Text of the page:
today’s urologist has to stay current with new technology and care models and cater to patients who seek more knowledge and participation in their care. In part two of this two-part article, I will discuss how these practices are both good for business and for improving the quality of the care you provide.
Neil H. Baum, MDIn my previous guest column, I discussed business and practice management aspects that are imperative to all urology practices. Many of these revolve around today’s changing landscape of care: online reputation management, cost transparency, and simultaneous focus on wellness and illness.
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In addition to those topics, today’s urologist has to stay current with new technology and care models and cater to patients who seek more knowledge and participation in their care. In part two of this two-part article, I will discuss how these practices are both good for business and for improving the quality of the care you provide.
Work with “e-patients.” It’s important to become comfortable with the electronic patient, or e-patient. A patient arriving with an armful of information downloaded from the Internet is common in most urologic practices. Today, the e-patient is a health consumer who participates fully in his/her medical care. Sometimes referred to as "Internet patients," e-patients see themselves as equal partners with their doctor in the health care process. E-patients gather information about medical conditions that impact them and their families, using electronic communication tools (including Web 2.0 tools) to cope with medical conditions (Sultan Qaboos Univ Med J 2010; 10:169-79). It is not good business to dismiss the patient’s interest in learning about their medical care; instead, embrace this desire and provide them with credible information from the Internet.
Have a patient portal and offer patients copies of their records and visit notes. (OpenNotes is one such initiative dedicated to providing patients with their visit notes.) A patient portal is a secure online website that gives patients convenient 24-hour access to personal health information. Using a secure username and password, patients can view health information such as recent doctor visits, discharge summaries, medication, immunizations, allergies, and lab results.
Also read: How to safeguard your patients’ information
Some patient portals also allow patients to exchange secure email with their health care teams, request prescription refills, schedule non-urgent appointments, check benefits and coverage, update contact information, make payments, download and complete forms, and view educational materials. With patient portal implementation, your practice can enhance patient-provider communication, empower patients, support care between visits, and, most importantly, improve patient outcomes.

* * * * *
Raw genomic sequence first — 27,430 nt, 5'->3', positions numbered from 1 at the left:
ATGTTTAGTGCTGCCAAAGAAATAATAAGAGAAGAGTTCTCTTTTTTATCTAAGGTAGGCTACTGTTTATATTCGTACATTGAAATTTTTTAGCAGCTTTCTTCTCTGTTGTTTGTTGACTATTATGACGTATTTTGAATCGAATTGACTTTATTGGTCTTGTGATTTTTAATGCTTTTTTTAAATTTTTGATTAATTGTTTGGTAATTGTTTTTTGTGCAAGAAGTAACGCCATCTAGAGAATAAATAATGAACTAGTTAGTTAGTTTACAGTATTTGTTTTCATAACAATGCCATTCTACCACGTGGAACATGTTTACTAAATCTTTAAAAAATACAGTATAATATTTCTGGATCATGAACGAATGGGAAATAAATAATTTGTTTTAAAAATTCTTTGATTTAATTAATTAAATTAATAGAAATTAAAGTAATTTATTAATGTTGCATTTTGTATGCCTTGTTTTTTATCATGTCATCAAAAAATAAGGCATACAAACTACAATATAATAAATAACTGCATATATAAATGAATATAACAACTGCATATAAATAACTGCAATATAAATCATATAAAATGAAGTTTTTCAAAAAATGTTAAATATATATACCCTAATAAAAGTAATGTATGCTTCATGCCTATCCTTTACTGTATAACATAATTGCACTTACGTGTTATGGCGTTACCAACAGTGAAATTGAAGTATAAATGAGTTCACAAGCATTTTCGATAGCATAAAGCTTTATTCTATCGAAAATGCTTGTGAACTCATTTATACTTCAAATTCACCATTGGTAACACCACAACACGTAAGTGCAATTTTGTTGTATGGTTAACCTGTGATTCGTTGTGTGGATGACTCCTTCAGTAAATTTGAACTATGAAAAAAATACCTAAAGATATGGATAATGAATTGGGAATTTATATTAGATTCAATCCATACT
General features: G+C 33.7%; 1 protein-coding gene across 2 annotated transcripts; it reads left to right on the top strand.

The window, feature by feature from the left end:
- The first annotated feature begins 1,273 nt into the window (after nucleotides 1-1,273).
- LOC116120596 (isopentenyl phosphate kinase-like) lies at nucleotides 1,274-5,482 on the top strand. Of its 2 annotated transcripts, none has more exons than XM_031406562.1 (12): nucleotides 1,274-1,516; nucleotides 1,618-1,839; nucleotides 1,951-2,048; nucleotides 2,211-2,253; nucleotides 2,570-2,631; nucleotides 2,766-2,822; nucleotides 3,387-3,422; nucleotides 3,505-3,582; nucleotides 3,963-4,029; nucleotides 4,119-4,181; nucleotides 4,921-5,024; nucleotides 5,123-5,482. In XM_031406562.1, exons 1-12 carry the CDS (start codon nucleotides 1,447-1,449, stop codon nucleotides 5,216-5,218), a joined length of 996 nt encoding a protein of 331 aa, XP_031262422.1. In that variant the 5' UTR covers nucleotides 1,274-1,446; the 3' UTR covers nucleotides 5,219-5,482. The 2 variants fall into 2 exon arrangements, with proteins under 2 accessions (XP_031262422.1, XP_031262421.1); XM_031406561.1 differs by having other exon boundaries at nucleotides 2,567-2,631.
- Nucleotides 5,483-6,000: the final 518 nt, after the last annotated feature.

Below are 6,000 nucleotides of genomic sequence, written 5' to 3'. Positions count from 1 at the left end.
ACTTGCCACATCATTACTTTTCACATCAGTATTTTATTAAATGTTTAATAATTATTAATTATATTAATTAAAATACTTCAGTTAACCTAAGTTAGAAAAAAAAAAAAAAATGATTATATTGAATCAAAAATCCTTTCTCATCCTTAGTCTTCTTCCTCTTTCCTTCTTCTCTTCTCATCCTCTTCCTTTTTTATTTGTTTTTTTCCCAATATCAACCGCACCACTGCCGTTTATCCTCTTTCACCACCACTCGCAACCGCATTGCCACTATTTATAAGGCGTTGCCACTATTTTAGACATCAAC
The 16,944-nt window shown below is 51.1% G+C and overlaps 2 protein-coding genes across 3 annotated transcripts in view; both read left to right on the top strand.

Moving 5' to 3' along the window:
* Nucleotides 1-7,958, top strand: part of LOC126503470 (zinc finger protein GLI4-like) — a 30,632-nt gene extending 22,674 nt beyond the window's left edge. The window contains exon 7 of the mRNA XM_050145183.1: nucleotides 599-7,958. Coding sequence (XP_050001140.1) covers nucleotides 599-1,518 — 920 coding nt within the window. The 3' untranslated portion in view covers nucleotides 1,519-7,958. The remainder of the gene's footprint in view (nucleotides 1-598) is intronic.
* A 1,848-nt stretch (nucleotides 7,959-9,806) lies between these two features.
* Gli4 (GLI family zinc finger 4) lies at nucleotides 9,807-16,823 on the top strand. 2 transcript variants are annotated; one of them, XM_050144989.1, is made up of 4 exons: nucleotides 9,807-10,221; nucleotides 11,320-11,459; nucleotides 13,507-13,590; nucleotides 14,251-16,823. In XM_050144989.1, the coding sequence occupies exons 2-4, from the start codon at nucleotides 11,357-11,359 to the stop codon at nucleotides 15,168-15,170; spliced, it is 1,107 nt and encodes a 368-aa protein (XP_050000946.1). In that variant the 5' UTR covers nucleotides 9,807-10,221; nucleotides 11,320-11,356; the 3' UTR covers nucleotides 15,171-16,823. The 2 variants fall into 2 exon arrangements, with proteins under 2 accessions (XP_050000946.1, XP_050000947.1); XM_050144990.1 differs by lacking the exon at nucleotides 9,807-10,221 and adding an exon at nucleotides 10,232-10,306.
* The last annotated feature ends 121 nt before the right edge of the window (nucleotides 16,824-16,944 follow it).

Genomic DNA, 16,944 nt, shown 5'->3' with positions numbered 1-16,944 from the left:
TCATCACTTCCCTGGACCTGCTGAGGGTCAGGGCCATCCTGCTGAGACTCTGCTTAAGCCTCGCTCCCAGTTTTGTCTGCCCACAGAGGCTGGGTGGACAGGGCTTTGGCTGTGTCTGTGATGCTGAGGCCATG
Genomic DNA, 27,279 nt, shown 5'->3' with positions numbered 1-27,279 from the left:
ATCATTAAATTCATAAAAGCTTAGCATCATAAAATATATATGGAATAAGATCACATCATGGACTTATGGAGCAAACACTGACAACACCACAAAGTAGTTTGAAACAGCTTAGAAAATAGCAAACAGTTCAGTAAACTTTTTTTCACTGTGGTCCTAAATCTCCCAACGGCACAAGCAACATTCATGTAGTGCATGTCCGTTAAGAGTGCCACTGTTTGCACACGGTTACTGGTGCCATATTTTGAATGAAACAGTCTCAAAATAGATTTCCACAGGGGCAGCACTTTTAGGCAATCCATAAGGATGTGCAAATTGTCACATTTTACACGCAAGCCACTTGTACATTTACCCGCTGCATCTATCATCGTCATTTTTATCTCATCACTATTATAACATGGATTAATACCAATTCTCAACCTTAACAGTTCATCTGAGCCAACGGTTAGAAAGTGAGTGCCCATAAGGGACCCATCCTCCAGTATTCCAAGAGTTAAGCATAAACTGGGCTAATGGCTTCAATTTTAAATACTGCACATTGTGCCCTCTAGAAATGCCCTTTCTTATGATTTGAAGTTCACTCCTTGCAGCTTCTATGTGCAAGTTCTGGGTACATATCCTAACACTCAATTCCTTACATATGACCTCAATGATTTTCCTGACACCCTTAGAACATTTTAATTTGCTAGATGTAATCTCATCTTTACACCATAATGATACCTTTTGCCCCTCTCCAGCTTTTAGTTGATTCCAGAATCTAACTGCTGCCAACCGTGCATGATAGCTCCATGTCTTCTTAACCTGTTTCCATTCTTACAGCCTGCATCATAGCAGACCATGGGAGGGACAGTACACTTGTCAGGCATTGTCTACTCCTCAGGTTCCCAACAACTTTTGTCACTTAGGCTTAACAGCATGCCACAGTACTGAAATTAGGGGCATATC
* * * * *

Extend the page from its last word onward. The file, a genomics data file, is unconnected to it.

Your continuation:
Next: engage in shared decision-making (SDM)
Engage in shared decision-making (SDM). SDM is a key component of patient-centered health care. It is a process in which doctors and patients work together to make decisions and select tests, treatments, and care plans based on clinical evidence that balances risks and expected outcomes and, most importantly, takes into consideration patient preferences and values.
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With SDM, patients are more knowledgeable and better prepared for dialogue with their physician. SDM builds a lasting and trusting relationship between doctor and patient. It helps doctors and patients agree on a health care plan. When patients participate in SDM and understand what they need to do, they are more likely to follow through and be compliant.
In many situations, there is no single “right” health care decision because choices about treatment, medical tests, and health issues come with pros and cons. SDM is especially important in these situations:
• when there is more than one reasonable option, such as PSA screening or a treatment decision for localized prostate cancer
• when no one option has a clear advantage
• when the possible benefits and harms of each option affect patients differently.
Embrace technology. Doctors are comfortable with technology to clinically treat patients. Now, we have to use technology in our offices to care for patients.
We must learn to change our style of caring for patients, for example, by offering shared medical appointments and emailing patients to follow up or answer questions.
Another way of using technology to better care for our patients is via telemedicine. Telemedicine includes a growing variety of applications and services using two-way video, email, smartphones, wireless tools, and other forms of technology.
I was of the opinion that there would be reimbursement issues related to telemedicine. However, there is usually no distinction made between services provided on site and those provided through telemedicine and often no separate coding required for billing of remote services.
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Telemedicine can provide a wide variety of remote health care. Patient consultations via video conferencing, transmission of still images, e-health including patient portals, remote monitoring of vital signs, continuing medical education, consumer-focused wireless applications, and nursing call centers are all considered part of telemedicine.
In summary, tomorrow’s doctor needs to be doing a much better job of dealing with today’s medical challenges, because they will all be here tomorrow… and the day after tomorrow.